|This artistic rendering shows the distant view from Planet Nine back towards the sun. The planet is thought to be gaseous, similar to Uranus and Neptune. Hypothetical lightning lights up the night side Caltech/R. Hurt (IPAC)|
But there is no clear reason to think that destruction is coming. The planet hasn’t even been confirmed as real, yet, let alone suggestions that it could cause doomsday.
Planet Nine is an as yet unconfirmed planet that could sit on the edge of our solar system, and astronomers are currently hunting for it. It is thought to be 10 times the size of Earth and sits 600 times as far away from the sun — but has as yet only been hypothesised based on the unusual motion of other objects at the far end of our solar system.
But that has not kept some people from proclaiming that it is real and is about to destroy all life on Earth.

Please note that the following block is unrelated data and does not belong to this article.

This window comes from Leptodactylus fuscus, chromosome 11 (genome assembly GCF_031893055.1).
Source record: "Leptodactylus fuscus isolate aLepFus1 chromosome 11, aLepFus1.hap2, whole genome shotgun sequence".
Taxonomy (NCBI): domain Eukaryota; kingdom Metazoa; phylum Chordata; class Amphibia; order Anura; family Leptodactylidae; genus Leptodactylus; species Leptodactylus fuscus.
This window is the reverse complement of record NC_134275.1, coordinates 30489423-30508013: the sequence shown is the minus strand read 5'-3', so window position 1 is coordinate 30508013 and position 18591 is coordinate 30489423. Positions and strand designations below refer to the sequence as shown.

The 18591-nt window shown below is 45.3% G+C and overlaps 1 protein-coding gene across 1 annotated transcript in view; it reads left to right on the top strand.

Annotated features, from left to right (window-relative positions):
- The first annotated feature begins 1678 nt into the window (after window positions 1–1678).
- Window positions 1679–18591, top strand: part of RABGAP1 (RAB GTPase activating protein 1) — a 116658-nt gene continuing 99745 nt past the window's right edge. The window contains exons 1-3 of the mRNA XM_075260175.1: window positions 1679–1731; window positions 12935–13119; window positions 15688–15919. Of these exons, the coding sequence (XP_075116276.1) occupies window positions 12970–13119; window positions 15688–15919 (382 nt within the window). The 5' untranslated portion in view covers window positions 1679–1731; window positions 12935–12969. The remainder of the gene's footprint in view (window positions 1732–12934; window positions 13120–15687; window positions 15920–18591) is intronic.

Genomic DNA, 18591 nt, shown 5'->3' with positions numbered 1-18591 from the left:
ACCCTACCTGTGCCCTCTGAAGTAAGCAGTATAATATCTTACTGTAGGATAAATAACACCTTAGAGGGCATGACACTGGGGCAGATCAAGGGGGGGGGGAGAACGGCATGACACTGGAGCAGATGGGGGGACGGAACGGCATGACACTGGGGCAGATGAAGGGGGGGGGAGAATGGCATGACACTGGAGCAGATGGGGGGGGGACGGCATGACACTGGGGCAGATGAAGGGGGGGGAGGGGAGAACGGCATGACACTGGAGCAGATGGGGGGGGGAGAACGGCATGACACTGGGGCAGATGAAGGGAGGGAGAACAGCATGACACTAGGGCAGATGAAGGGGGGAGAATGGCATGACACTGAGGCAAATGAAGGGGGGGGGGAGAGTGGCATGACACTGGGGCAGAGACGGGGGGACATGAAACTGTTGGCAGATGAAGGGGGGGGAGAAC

"A newly discovered planet could destroy Earth as soon as this month," wrote the New York Post on Twitter. The Sun reported that “some are convinced there will be a collision or a near miss [with the mysterious planet] before the end of April”.
But Mike Brown, one of the two main people involved in the claims about Planet Nine, tweeted to confirm that there is no reason to think that Earth is about to be destroyed.
“Hey, so, fun fact? Planet Nine is not going to cause the earth's destruction,” he wrote on Twitter. “If you read that it will, you have discovered idiotic writing!” The idea appears to have come about because of a combination of ideas about Nibiru or Planet X, a planet that some believe has not yet been found or has been wilfully covered up and will crash into Earth and destroy it. That belief has been widely discredited.
It seems to have combined with an idea suggested by scientists last week that Planet Nine’s strange orbit was involved in the periodic mass extinction events that some believe can be seen on Earth. The planet might trigger comet showers that hit the Earth and wipe out life, proposed a new paper by retired astrophysics professor Daniel Whitmire — but there is no reason to believe that such an event is going to happen this month, or any time soon.